Archive for February, 2009

Patel Speaks

February 5, 2009

MTV with another scoop on The Last Airbender, this time sitting down with Dev Patel, recently cast as the Fire Nation’s banished Prince Zuko.

“It’s based on a Nickelodeon cartoon,” explained Patel, who replaced Jesse McCartney earlier this week as the character of Zuko, the 16-year-old exiled prince of Fire Nation who is eager to regain his honor. “There’s this character called Avatar [played by Noah Ringer] who can harness all these powers in a slightly different world, and they have different nations like the Firebenders — who can form fire and use it to their abilities — and there are Waterbenders and Earthbenders,” Patel explained.

“[Aang the Avatar] is the Airbender — he can harness air and all the other ones as well,” he added. “He’s a special being, and I’m part of that.”

“I play a character called Zuko who is the Prince of the Fire Nation, and it’s good because it’s a dark role. I’m not playing the hero, whereas in ‘Slumdog’ it was real character acting and performance-oriented. This is [as well], but it’s much more physical, with martial arts. I’m learning on the job, so this is a great new experience for me.”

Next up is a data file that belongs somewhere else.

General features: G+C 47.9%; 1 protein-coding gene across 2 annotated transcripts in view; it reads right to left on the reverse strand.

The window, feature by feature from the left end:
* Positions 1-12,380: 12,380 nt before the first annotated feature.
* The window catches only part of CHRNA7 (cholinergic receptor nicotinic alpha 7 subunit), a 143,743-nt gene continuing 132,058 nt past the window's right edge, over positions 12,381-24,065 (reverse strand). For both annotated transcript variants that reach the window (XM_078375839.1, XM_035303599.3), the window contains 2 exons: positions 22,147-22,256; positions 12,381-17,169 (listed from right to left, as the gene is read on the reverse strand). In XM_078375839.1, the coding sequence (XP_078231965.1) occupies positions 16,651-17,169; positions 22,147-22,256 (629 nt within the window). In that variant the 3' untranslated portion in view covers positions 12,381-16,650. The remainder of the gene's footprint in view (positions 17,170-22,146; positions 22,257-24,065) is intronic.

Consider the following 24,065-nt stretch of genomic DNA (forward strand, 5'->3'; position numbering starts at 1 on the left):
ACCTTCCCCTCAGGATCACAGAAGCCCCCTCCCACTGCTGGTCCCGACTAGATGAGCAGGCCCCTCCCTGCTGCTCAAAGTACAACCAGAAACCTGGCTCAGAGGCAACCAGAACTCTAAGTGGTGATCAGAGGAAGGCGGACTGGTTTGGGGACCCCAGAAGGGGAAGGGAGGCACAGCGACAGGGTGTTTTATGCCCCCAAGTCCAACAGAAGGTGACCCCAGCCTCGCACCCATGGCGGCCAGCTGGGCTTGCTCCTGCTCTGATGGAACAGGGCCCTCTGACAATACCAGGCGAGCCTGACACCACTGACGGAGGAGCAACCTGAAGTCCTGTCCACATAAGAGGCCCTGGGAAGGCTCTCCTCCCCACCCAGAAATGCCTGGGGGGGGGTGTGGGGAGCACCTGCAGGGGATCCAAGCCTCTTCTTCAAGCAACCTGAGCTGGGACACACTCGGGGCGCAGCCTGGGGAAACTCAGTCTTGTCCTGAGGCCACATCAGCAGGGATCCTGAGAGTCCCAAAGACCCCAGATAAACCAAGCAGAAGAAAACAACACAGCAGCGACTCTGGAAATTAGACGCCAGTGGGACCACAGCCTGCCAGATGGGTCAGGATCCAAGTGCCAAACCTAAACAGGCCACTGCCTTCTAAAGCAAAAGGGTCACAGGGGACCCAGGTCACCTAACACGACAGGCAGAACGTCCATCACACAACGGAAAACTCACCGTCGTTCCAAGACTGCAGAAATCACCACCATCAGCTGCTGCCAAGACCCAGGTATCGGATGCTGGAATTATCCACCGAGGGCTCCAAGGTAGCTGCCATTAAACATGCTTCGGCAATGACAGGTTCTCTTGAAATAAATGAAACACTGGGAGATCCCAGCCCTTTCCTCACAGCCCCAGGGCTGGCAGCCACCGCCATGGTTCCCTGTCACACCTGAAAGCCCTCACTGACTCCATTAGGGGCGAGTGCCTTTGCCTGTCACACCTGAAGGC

When asked about the Jesse McCartney situation…

“I didn’t,” Patel said enthusiastically when asked whether he had “kicked out” the “Leavin’ ” singer. “I came on very late, so I didn’t hear about the Jesse McCartney thing. In all honesty, I swear.”

Advertisements

An Impassioned Plea

February 3, 2009

Derek Kirk Kim, a Korean-American cartoonist, recently wrote a particularly poignant piece on the controversy surrounding the “whitewashing” of the cast of The Last Airbender.

First he touched upon a bit of personal history…

When my brother and I were in high school, our favorite class was Drama. While we were rehearsing for the next day’s class or participating in a school play or dancing it up at the after party, I don’t think there was anything we liked more. During such times, it even surpassed our love of—dare I say it—comics. But we never even entertained the notion of actually pursuing it as a career. Not because we didn’t want to, but because we had too much pride to spend our entire lives pretending to be Long Duk Dong, or a Chinese food delivery boy with one line, or a Kato to some Green Hornet. Or even worse, having our hearts broken over and over going after roles that specifically call for Asian Americans like “Avatar, The Last Airbender” only to see them go to white actors. Back in my Drama days in high school, I used to dream of being white so I could pursue acting.